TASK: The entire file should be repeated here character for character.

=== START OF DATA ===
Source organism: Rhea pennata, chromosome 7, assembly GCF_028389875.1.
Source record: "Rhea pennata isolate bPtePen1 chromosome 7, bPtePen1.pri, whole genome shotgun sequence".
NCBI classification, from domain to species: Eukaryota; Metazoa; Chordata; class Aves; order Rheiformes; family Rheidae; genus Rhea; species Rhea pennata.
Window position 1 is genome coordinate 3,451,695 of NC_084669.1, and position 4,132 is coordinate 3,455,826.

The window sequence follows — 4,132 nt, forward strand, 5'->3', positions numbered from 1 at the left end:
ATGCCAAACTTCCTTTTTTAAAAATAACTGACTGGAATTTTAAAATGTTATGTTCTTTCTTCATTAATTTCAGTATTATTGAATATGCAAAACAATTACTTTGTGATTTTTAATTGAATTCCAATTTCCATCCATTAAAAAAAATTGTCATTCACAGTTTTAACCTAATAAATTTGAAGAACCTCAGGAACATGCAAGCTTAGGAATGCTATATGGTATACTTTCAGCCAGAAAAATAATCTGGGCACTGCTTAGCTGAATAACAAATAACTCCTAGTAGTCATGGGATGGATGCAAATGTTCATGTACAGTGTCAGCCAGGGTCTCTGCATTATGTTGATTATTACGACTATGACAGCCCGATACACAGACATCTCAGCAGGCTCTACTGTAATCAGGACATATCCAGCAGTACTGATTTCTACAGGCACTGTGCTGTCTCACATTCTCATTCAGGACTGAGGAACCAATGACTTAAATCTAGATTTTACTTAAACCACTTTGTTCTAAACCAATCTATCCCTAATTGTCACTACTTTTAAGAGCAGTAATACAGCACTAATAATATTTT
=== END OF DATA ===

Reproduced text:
Source organism: Rhea pennata, chromosome 7, assembly GCF_028389875.1.
Source record: "Rhea pennata isolate bPtePen1 chromosome 7, bPtePen1.pri, whole genome shotgun sequence".
NCBI classification, from domain to species: Eukaryota; Metazoa; Chordata; class Aves; order Rheiformes; family Rheidae; genus Rhea; species Rhea pennata.
Window position 1 is genome coordinate 3,451,695 of NC_084669.1, and position 4,132 is coordinate 3,455,826.

The window sequence follows — 4,132 nt, forward strand, 5'->3', positions numbered from 1 at the left end:
ATGCCAAACTTCCTTTTTTAAAAATAACTGACTGGAATTTTAAAATGTTATGTTCTTTCTTCATTAATTTCAGTATTATTGAATATGCAAAACAATTACTTTGTGATTTTTAATTGAATTCCAATTTCCATCCATTAAAAAAAATTGTCATTCACAGTTTTAACCTAATAAATTTGAAGAACCTCAGGAACATGCAAGCTTAGGAATGCTATATGGTATACTTTCAGCCAGAAAAATAATCTGGGCACTGCTTAGCTGAATAACAAATAACTCCTAGTAGTCATGGGATGGATGCAAATGTTCATGTACAGTGTCAGCCAGGGTCTCTGCATTATGTTGATTATTACGACTATGACAGCCCGATACACAGACATCTCAGCAGGCTCTACTGTAATCAGGACATATCCAGCAGTACTGATTTCTACAGGCACTGTGCTGTCTCACATTCTCATTCAGGACTGAGGAACCAATGACTTAAATCTAGATTTTACTTAAACCACTTTGTTCTAAACCAATCTATCCCTAATTGTCACTACTTTTAAGAGCAGTAATACAGCACTAATAATATTTT